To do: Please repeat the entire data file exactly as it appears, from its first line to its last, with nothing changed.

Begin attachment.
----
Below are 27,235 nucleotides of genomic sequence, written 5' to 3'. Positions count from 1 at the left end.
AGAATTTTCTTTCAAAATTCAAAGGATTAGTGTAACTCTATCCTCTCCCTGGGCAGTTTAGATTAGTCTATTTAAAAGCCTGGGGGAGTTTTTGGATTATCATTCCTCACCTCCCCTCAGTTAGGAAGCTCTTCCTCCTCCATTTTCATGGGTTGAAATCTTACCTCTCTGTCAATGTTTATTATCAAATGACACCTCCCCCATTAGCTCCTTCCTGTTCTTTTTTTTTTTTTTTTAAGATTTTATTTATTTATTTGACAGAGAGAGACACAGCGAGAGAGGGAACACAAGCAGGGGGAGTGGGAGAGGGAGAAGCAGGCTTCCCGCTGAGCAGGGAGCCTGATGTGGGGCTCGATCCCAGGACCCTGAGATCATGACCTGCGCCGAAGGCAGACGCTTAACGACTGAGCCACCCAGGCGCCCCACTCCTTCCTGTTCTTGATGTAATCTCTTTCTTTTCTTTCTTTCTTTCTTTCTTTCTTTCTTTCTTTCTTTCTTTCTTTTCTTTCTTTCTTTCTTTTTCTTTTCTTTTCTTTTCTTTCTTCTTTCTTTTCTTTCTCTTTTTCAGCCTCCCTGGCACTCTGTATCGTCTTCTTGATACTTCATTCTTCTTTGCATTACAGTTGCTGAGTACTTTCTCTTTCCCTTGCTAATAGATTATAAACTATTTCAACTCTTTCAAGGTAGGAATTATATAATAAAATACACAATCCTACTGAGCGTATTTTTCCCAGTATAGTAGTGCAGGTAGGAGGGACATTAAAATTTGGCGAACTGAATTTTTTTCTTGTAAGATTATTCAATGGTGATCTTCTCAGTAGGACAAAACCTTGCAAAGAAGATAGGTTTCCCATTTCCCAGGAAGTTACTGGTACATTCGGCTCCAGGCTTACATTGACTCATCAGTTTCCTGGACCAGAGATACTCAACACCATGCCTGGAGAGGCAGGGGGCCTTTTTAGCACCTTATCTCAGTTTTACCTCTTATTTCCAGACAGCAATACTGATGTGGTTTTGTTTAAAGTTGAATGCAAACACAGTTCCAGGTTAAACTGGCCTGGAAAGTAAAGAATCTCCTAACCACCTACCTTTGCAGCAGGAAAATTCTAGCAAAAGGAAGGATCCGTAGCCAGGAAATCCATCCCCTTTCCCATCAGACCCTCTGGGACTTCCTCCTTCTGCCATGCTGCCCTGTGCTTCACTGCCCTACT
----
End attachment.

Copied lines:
Below are 27,235 nucleotides of genomic sequence, written 5' to 3'. Positions count from 1 at the left end.
AGAATTTTCTTTCAAAATTCAAAGGATTAGTGTAACTCTATCCTCTCCCTGGGCAGTTTAGATTAGTCTATTTAAAAGCCTGGGGGAGTTTTTGGATTATCATTCCTCACCTCCCCTCAGTTAGGAAGCTCTTCCTCCTCCATTTTCATGGGTTGAAATCTTACCTCTCTGTCAATGTTTATTATCAAATGACACCTCCCCCATTAGCTCCTTCCTGTTCTTTTTTTTTTTTTTTTAAGATTTTATTTATTTATTTGACAGAGAGAGACACAGCGAGAGAGGGAACACAAGCAGGGGGAGTGGGAGAGGGAGAAGCAGGCTTCCCGCTGAGCAGGGAGCCTGATGTGGGGCTCGATCCCAGGACCCTGAGATCATGACCTGCGCCGAAGGCAGACGCTTAACGACTGAGCCACCCAGGCGCCCCACTCCTTCCTGTTCTTGATGTAATCTCTTTCTTTTCTTTCTTTCTTTCTTTCTTTCTTTCTTTCTTTCTTTCTTTCTTTTCTTTCTTTCTTTCTTTTTCTTTTCTTTTCTTTTCTTTCTTCTTTCTTTTCTTTCTCTTTTTCAGCCTCCCTGGCACTCTGTATCGTCTTCTTGATACTTCATTCTTCTTTGCATTACAGTTGCTGAGTACTTTCTCTTTCCCTTGCTAATAGATTATAAACTATTTCAACTCTTTCAAGGTAGGAATTATATAATAAAATACACAATCCTACTGAGCGTATTTTTCCCAGTATAGTAGTGCAGGTAGGAGGGACATTAAAATTTGGCGAACTGAATTTTTTTCTTGTAAGATTATTCAATGGTGATCTTCTCAGTAGGACAAAACCTTGCAAAGAAGATAGGTTTCCCATTTCCCAGGAAGTTACTGGTACATTCGGCTCCAGGCTTACATTGACTCATCAGTTTCCTGGACCAGAGATACTCAACACCATGCCTGGAGAGGCAGGGGGCCTTTTTAGCACCTTATCTCAGTTTTACCTCTTATTTCCAGACAGCAATACTGATGTGGTTTTGTTTAAAGTTGAATGCAAACACAGTTCCAGGTTAAACTGGCCTGGAAAGTAAAGAATCTCCTAACCACCTACCTTTGCAGCAGGAAAATTCTAGCAAAAGGAAGGATCCGTAGCCAGGAAATCCATCCCCTTTCCCATCAGACCCTCTGGGACTTCCTCCTTCTGCCATGCTGCCCTGTGCTTCACTGCCCTACT